Off to the Mallard Hide where I was to find the Curlew along with many more Wigeon, an assortment of other ducks including three relatively close Pintail.  But first the sighting of the Great Spotted Woodpecker that alighted on the tree trunk maybe ten metres ahead of me.  Moving to the Snipe Hide I found my first Greylag Goose feeding with a handful of Canada Geese. A walk along the muddy track took me to the 360 Hide where I managed to find a Little Grebe then back to base and a final look at the feeding station from the opposite side with the sun behind me and a chance for more photos and, at last especially having missed out last year, a Marsh Tit.  The final bird here, standing out from the many Blackbirds, was a single Song Thrush.

Song Thrush Turdus philomelos learning to paddle
Nothing new at the North Arm other than a Kestrel and a Caspian Tern pointed out by a visiting birder and a stop at the deserted Manton Visitors Centre showed that the feeders were still being filled and attracting lots of small birds but not, whilst I was present, any of the resident Tree Sparrows.  I did, however, have a Coal Tit drop in for a feed alongside the Chaffinches, Robin, Greenfinches and both Blue and Great Tits.  An added bonus was seeing a small flock of Rooks as I passed through Manton and a single Magpie as I drove down to the above Centre.  A similar experience at a stop to scan the deep water in front of the dam.  No sign of the visiting Great Northern Diver but a couple of Great Crested and a handful of Little Grebes were actively feeding along with a small number of Tufted Duck.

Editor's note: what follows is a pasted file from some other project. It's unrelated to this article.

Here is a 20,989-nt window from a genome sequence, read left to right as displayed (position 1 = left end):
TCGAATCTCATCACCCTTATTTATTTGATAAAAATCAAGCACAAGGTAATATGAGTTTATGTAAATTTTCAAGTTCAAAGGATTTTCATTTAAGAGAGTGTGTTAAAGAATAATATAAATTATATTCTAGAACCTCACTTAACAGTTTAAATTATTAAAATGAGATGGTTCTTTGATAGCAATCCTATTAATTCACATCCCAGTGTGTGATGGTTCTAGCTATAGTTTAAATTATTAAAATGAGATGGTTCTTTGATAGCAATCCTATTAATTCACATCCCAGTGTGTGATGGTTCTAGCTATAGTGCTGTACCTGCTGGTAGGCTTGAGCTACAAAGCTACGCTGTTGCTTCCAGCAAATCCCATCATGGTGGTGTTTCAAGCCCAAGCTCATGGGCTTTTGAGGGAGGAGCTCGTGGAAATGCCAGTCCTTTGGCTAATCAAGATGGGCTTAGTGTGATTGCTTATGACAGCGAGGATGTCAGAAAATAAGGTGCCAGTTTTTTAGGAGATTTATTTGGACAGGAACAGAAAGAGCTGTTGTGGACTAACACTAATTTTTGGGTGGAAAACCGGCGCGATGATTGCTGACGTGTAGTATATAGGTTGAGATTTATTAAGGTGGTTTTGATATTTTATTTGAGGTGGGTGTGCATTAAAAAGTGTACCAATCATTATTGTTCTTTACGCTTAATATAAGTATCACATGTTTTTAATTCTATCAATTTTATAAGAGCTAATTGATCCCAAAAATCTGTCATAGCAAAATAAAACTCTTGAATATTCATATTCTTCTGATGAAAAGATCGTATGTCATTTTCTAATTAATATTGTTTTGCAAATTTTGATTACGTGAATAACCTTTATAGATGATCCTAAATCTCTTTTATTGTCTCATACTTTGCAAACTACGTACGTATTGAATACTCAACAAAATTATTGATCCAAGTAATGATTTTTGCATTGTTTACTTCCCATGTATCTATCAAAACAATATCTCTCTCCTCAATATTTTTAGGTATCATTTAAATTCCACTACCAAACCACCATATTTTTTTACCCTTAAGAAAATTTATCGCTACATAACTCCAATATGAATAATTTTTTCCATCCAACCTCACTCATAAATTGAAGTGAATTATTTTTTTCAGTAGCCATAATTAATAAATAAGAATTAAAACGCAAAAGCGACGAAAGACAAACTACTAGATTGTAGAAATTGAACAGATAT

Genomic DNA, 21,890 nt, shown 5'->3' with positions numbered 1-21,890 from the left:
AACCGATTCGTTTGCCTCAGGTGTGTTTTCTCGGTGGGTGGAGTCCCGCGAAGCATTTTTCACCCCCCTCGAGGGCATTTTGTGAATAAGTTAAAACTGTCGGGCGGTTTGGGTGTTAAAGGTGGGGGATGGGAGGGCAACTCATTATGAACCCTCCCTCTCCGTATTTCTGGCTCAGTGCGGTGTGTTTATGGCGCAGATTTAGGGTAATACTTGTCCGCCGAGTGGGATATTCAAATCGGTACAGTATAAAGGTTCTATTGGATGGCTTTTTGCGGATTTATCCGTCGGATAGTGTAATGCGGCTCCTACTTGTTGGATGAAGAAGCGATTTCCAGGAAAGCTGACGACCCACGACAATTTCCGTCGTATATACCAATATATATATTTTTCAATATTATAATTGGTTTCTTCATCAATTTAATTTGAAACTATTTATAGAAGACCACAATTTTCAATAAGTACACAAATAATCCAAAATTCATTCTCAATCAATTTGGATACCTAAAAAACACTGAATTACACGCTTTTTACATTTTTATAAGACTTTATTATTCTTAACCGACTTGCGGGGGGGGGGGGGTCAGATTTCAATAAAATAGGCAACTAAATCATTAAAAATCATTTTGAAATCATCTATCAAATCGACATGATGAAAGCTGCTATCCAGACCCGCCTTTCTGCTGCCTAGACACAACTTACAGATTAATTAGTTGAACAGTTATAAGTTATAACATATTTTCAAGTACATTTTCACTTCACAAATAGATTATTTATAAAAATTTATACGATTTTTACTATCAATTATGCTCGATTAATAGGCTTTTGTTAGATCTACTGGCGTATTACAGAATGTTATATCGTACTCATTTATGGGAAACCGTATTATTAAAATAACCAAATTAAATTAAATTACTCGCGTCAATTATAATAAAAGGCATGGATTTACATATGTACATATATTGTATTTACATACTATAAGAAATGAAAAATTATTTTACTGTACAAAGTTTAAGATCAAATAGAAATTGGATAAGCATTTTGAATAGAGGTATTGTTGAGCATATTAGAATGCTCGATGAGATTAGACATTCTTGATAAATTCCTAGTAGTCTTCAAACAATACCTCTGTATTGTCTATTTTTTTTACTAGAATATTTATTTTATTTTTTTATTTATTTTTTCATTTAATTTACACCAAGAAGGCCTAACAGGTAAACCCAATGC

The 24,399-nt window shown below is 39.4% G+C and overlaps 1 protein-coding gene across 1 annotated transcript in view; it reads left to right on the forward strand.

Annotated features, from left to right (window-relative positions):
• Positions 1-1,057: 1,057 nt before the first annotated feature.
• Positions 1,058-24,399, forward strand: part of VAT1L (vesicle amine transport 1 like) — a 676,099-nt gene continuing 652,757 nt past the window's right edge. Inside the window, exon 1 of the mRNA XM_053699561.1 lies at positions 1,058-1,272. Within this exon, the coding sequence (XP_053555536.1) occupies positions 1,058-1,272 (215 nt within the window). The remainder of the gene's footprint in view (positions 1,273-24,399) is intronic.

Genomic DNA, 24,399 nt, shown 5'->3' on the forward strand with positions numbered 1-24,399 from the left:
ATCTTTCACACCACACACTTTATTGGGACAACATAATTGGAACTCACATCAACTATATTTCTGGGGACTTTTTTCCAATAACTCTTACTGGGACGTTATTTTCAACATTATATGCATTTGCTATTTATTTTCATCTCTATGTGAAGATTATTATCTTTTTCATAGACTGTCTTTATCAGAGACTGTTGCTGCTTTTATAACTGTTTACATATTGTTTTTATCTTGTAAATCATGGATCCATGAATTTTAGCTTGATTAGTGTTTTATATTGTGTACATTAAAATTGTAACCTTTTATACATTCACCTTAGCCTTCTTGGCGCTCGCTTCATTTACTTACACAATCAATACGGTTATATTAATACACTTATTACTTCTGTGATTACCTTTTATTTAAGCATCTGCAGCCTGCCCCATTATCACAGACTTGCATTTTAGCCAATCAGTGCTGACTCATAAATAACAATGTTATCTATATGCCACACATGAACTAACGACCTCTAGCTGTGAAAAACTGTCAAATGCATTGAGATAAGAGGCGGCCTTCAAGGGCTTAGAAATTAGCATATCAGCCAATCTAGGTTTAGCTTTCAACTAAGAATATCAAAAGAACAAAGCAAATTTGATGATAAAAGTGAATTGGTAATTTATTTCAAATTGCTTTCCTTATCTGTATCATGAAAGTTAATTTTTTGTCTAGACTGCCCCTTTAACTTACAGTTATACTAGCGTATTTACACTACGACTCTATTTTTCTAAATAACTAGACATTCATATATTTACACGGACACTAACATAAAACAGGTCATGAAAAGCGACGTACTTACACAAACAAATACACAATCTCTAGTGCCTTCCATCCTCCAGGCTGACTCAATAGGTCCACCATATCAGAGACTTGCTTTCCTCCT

Greenfinch Carduelis chloris
My last bird of the day was a resting Red Kite in a bare roadside tree as I turned back onto the main
road near Empingham.  A most enjoyable extended morning with a total of 54 birds recorded.

Good to see a Dunnock Prunella modularis again

Birds seen:
Greylag Goose, Canada Goose, Mute Swan, Egyptian Goose, Shelduck, Gadwall, Wigeon, Mallard, Shoveler, Pintail, Teal, Pochard, Tufted Duck, Smew, Goldeneye, Goosander, Pheasant, Little Grebe, Great Crested Grebe, Cormorant, Little Egret, Heron, Red Kite, Kestrel, Moorhen, Coot, Lapwing, Curlew, Black-headed Gull, Great Black-backed Gull, Caspian Tern, Rock Dove, Wood Pigeon, Collared Dove, Great Spotted Woodpecker, Pied Wagtail, Dunnock, Robin, Blackbird, Song Thrush, Marsh Tit, Coal Tit, Blue Tit, Great Tit, Magpie, Jackdaw, Rook, Carrion Crow, Starling, House Sparrow, Chaffinch, Greenfinch, Goldfinch, Reed Bunting.

This Robin Erithacus rubecula looks like he/she means business in the days to come